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Director Martin Scorsese has produced some of the most memorable films in cinema history, including the iconic Taxi Driver and Academy Award-winner The Departed.
Watch a short video about Martin Scorsese and learn the same lessons that he taught his students about drawing from experiences when making films.
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At the age of 10, Steven Spielberg took his father's 8mm camera and started filming home movies. By 1975, Spielberg became one of the most powerful directors in Hollywood when "Jaws" became an instant blockbuster.
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Expecting it to be his last feature film, Scorsese decided to "pull out all the stops and then find a new career." Although initial reactions were mixed due to the picture's violent nature, Raging Bull is now widely considered to be one of the greatest movies of all time.
Abandoning thoughts of leaving the industry, Scorsese continued to make films through the 1980s, directing his first huge box-office success, The Color of Money,
The 1990s saw the release of two of Scorsese's most important Mafia movies to date: GoodFellas, a 1990 film based on the life of former gangster Henry Hill, and Casino, a 1995 film about the rise and fall of the gambling underworld during the 1970s. Although he has joked that he should make "another film about Italian Americans where they're not gangsters," Scorsese also believes that "there is no such thing as pointless violence" on-screen. "Deep down you want to think that people are really good—but the reality outweighs that."
In an American Express print ad, Scorsese once revealed that his "wildest dream" was to write music. While he seems unlikely to become a rock star or conduct an orchestra, he did use his filmmaking talents to make his mark on the music industry. In 1978, Scorsese made an acclaimed documentary called The Last Waltz, showcasing the farewell performance of The Band, with guest performances by Van Morrison, Bob Dylan and Muddy Waters. In addition to being hailed as one of the greatest concert movies of all time, The Last Waltz was then spoofed in Rob Reiner's landmark 1984 mockumentary, This Is Spinal Tap.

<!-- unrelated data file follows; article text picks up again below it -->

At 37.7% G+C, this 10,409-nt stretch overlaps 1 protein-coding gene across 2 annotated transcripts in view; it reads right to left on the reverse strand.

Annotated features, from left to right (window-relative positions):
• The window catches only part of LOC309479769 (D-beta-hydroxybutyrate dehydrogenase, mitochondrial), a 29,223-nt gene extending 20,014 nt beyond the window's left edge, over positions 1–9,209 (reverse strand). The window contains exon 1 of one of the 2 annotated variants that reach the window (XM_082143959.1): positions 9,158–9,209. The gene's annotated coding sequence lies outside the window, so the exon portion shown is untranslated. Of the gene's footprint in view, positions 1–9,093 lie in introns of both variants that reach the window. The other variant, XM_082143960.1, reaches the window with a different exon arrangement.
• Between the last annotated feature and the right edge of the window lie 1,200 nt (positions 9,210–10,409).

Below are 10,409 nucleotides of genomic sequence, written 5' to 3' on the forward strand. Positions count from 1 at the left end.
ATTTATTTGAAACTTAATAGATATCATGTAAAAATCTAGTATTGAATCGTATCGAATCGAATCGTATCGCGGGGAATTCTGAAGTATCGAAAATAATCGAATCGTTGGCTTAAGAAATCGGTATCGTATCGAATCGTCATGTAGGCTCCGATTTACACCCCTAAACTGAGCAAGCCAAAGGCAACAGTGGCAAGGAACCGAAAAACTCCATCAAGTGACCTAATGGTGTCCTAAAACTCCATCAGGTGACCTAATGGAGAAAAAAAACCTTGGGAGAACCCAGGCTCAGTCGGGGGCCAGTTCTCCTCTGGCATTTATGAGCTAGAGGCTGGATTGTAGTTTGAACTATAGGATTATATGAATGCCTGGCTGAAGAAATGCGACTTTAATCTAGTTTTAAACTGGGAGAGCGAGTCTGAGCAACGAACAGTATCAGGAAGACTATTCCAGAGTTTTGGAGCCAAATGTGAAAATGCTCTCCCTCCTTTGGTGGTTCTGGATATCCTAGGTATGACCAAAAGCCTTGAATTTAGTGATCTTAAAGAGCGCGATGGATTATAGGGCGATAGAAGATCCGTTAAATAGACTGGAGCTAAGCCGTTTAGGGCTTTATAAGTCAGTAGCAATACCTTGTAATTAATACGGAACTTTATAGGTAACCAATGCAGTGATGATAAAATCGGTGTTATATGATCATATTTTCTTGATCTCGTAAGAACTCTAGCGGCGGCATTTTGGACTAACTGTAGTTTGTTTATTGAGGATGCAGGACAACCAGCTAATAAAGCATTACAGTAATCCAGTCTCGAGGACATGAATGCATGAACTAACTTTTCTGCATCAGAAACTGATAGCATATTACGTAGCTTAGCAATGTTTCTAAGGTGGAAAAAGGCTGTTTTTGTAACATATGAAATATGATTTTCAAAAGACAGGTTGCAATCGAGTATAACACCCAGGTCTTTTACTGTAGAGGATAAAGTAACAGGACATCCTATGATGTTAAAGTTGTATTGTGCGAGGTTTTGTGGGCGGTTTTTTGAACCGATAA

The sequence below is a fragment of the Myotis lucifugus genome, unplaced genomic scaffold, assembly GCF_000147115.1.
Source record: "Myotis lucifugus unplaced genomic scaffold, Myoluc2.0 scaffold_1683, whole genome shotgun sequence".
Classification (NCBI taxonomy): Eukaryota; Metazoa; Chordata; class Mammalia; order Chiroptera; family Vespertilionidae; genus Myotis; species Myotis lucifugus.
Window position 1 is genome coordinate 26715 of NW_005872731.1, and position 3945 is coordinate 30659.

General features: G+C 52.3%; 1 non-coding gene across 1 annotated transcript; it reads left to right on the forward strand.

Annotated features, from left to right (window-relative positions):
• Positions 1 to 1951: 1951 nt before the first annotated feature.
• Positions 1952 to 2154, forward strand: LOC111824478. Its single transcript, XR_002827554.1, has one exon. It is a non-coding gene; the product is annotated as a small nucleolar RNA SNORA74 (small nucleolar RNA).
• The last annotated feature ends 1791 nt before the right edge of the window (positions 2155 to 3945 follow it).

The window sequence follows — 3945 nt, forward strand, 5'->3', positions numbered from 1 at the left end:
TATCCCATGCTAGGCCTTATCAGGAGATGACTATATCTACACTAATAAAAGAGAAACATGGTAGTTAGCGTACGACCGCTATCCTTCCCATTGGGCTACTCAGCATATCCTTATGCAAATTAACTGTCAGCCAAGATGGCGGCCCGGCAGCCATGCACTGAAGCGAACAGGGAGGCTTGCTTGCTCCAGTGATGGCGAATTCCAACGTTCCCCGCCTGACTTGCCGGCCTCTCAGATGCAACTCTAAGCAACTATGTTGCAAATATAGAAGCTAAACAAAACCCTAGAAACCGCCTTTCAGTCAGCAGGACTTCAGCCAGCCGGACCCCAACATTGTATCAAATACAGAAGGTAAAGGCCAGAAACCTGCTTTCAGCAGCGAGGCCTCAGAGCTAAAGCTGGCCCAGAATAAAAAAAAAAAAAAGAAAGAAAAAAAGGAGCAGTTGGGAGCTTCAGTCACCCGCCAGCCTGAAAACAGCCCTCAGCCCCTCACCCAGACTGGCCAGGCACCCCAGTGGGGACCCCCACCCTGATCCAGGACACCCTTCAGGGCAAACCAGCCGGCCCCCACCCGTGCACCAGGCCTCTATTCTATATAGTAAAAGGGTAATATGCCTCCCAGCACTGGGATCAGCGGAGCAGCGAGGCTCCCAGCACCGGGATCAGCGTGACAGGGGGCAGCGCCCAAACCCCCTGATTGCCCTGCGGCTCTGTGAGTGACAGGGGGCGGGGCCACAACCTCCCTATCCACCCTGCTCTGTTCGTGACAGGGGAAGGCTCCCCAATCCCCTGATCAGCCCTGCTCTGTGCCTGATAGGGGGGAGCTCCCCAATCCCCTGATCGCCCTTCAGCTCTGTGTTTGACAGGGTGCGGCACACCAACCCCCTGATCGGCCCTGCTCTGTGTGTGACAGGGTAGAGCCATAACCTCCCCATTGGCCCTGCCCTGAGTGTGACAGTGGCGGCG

Since the turn of the millennium, Scorsese has renewed his on-screen exploration of his musical passions. In 2003, he completed an ambitious, seven-part documentary series called The Blues; the accompanying boxed set won two Grammies. Two years later, his Bob Dylan documentary, No Direction Home, aired on PBS as part of the American Masters series. Using archive footage from a 2006 concert, Scorsese then directed a Rolling Stones documentary in 2008 called Shine a Light.
The past decade has also highlighted a renewed vigor in Scorsese's feature-film offerings. Leonardo DiCaprio has become Scorsese's go-to actor for lead roles, starring in Gangs of New York, The Aviator, The Departed (which won Scorsese his first Best Director Oscar) and Shutter Island. Many have drawn parallels between the pair's blossoming film dynamic and the one Scorsese once had with De Niro—and audiences aren't the only ones who are grateful. "He saved me," DiCaprio said. "I was headed down a path of being one kind of actor, and he helped me become another one. The one I wanted to be."
© 2013 A+E Networks. All rights reserved.
© 2013 A+E Networks. All rights reserved.
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From the early days of film, directors have transported audiences from darkened movie theaters to memorable worlds of their own creations. Their artistic visions and technical innovations have made a lasting impression on cinema from early silent films, starring and directed by Charlie Chaplin, to the psychological thrillers of Alfred Hitchcock to the blockbuster hits of Steven Spielberg and so many more. Here is a look at the famous film directors who have made their mark on the big screen.
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